Beach space is often limited and sunbeds are placed close together (although Covid restrictions limited this temporarily). Most sites described as lidos do provide the option of a swimming pool with more facilities and including somewhere to eat and drink. Some of the Grand Hotels such as Cernobbio’s Villa D’Este have used even more ingenious options such as ‘floating’ pools and certainly don’t make any compromise to comfort.
The dedicated wild swimmer may not be interested in anything approaching the formality of a public beach and there are a number of other locations where one can easily access the water. For these locations, swimmers must use common sense and a degree of careful observation and perhaps also take note of the data from any nearby official location.
Beaches from Como to Griante
The lido at Villa Olmo also has a swimming pool as well as access directly on the lake. The lido at Villa Geno only has lake access. With both sites on the edges of the largest centre of population within our area of interest, we can expect figures to vary according to the efficiency of the local water purification plants and their ability to cope with extreme meteorological conditions.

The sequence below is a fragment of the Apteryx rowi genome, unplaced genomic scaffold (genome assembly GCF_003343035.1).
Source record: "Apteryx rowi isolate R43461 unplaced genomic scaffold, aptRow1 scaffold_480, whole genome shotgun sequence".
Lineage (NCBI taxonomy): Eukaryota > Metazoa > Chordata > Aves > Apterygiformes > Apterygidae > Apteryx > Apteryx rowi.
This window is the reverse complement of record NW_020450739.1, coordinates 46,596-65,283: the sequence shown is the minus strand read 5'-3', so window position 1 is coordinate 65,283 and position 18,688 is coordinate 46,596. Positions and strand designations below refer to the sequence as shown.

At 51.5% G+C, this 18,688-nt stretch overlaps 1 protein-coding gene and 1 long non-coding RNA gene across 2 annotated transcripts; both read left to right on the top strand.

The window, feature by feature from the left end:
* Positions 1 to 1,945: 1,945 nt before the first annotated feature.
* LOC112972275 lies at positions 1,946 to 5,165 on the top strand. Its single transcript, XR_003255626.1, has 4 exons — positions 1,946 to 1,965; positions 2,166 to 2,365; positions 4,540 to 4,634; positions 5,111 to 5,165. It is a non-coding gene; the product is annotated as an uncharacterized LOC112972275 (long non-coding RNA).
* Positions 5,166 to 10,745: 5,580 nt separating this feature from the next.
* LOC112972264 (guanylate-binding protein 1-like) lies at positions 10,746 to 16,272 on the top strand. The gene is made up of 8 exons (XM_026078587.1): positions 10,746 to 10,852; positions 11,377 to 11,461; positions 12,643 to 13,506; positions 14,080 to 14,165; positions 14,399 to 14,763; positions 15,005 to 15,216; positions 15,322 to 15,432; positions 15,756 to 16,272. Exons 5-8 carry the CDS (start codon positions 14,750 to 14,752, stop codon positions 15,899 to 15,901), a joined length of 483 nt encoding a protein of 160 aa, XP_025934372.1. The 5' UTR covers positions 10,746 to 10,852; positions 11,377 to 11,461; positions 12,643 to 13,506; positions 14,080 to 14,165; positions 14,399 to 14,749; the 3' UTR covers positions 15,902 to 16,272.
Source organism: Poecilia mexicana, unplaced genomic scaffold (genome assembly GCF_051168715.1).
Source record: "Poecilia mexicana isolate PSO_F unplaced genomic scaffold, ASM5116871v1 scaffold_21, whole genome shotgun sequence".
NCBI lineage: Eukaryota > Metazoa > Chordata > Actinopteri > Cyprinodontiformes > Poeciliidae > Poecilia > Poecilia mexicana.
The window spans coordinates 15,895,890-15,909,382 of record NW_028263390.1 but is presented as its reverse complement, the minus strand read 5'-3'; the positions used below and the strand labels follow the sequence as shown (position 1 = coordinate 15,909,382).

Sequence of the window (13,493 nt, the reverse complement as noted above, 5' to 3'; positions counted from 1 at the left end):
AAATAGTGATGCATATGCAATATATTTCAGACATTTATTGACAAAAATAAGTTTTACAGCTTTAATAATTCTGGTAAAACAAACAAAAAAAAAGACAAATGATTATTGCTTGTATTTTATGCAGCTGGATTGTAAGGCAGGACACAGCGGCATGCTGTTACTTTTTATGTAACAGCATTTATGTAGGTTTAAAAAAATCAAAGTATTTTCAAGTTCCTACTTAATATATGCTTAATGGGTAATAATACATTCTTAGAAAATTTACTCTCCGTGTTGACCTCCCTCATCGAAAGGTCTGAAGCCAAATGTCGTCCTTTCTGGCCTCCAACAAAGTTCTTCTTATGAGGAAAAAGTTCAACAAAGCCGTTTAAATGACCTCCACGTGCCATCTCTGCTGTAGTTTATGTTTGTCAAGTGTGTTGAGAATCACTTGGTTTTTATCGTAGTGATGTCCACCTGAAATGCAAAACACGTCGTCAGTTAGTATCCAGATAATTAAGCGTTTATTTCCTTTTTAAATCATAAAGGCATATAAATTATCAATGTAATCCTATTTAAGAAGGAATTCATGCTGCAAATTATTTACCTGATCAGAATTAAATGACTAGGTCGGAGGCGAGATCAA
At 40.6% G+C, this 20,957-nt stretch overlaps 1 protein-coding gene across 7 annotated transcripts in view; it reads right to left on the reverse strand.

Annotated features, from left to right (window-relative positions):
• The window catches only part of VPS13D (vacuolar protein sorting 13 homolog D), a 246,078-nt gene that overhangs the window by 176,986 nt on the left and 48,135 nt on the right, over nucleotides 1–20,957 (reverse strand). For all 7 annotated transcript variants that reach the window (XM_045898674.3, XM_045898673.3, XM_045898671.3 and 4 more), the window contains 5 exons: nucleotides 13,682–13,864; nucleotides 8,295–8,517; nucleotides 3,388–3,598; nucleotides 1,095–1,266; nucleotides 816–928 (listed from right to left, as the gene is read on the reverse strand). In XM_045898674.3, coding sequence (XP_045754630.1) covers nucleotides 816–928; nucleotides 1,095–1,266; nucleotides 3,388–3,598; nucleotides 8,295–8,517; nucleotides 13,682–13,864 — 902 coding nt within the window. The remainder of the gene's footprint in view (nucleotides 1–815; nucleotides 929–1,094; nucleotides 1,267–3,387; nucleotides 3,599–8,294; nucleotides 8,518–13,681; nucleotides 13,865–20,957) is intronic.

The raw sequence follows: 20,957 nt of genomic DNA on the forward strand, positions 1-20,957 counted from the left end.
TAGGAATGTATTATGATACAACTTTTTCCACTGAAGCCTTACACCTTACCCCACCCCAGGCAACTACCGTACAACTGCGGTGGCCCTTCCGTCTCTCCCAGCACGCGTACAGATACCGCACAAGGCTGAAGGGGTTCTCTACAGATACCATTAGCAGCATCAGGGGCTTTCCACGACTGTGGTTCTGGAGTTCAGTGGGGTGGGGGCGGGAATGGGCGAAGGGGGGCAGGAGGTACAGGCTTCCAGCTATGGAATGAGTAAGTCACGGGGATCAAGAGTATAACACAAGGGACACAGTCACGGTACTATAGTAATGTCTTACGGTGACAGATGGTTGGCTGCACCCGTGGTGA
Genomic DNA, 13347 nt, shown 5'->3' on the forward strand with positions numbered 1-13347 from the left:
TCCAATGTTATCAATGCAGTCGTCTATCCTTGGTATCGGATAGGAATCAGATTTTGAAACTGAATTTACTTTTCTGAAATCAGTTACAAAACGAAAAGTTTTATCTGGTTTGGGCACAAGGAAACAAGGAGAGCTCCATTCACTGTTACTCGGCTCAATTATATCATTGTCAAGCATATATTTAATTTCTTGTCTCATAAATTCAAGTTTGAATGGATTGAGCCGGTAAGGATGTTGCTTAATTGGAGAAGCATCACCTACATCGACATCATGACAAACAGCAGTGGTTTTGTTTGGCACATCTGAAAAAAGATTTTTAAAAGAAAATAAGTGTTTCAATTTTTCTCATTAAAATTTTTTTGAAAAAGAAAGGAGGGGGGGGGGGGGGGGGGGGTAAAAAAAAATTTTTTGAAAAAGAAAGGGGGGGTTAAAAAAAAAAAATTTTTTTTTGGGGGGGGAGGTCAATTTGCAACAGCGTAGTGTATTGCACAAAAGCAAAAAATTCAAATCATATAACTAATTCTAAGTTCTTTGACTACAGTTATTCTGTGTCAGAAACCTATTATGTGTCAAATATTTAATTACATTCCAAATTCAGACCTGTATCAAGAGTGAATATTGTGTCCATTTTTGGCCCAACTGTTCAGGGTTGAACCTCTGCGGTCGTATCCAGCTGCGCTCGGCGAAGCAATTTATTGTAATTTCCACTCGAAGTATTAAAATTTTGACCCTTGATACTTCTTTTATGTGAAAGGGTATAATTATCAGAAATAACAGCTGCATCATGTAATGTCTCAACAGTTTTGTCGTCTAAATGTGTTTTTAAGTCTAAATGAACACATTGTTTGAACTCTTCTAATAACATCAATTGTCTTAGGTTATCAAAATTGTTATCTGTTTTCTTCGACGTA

The lido at Villa Geno has only recently been reactivated following delays in granting a licence to new management. We can only hope that the site opens fully this year given the beauty of its location and the extensive space it occupies on the lakefront.
The beach monitored in Cernobbio is within the old galloping track of Villa Erba and at the mouth of the Breggia river. Upriver and just across the border into Switzerland there is a water purification plant that has had issues in the past and no doubt explains some of the poor results shown in the table above. However, somewhat unusually, the beach is not really open to the public but is used instead by a canoeing club.
For those wishing to swim in Cernobbio there is a lido on the lakefront with a swimming pool but no lake access. Guests of the Villa D’Este have use of the hotel’s attractive ‘floating’ pool over the lake.
The lido in Moltrasio offers access to the lake only.